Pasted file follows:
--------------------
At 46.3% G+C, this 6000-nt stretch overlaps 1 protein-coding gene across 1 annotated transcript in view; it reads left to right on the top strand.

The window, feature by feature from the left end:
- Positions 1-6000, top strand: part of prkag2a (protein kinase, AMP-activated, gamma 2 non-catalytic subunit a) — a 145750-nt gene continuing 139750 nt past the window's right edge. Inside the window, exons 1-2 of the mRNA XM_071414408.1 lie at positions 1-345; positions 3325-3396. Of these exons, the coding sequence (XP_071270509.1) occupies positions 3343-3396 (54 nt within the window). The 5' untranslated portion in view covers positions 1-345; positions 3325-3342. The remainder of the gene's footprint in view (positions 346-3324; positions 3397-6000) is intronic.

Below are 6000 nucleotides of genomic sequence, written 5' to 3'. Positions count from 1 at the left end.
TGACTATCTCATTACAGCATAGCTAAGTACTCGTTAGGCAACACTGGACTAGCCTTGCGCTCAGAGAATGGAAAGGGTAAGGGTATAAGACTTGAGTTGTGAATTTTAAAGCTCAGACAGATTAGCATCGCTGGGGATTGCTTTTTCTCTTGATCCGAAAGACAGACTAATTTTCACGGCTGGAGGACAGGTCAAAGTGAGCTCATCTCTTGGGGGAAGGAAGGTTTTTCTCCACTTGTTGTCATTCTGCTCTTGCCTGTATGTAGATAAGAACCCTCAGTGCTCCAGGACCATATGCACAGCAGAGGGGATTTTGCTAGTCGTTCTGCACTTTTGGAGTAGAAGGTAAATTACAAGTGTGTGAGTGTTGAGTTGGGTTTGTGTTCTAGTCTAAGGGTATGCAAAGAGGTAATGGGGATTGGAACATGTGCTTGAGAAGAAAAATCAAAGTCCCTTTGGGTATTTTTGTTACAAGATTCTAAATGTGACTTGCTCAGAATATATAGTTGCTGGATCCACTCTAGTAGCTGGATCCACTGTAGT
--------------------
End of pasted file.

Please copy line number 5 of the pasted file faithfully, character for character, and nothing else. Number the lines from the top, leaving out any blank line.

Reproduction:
TGACTATCTCATTACAGCATAGCTAAGTACTCGTTAGGCAACACTGGACTAGCCTTGCGCTCAGAGAATGGAAAGGGTAAGGGTATAAGACTTGAGTTGTGAATTTTAAAGCTCAGACAGATTAGCATCGCTGGGGATTGCTTTTTCTCTTGATCCGAAAGACAGACTAATTTTCACGGCTGGAGGACAGGTCAAAGTGAGCTCATCTCTTGGGGGAAGGAAGGTTTTTCTCCACTTGTTGTCATTCTGCTCTTGCCTGTATGTAGATAAGAACCCTCAGTGCTCCAGGACCATATGCACAGCAGAGGGGATTTTGCTAGTCGTTCTGCACTTTTGGAGTAGAAGGTAAATTACAAGTGTGTGAGTGTTGAGTTGGGTTTGTGTTCTAGTCTAAGGGTATGCAAAGAGGTAATGGGGATTGGAACATGTGCTTGAGAAGAAAAATCAAAGTCCCTTTGGGTATTTTTGTTACAAGATTCTAAATGTGACTTGCTCAGAATATATAGTTGCTGGATCCACTCTAGTAGCTGGATCCACTGTAGT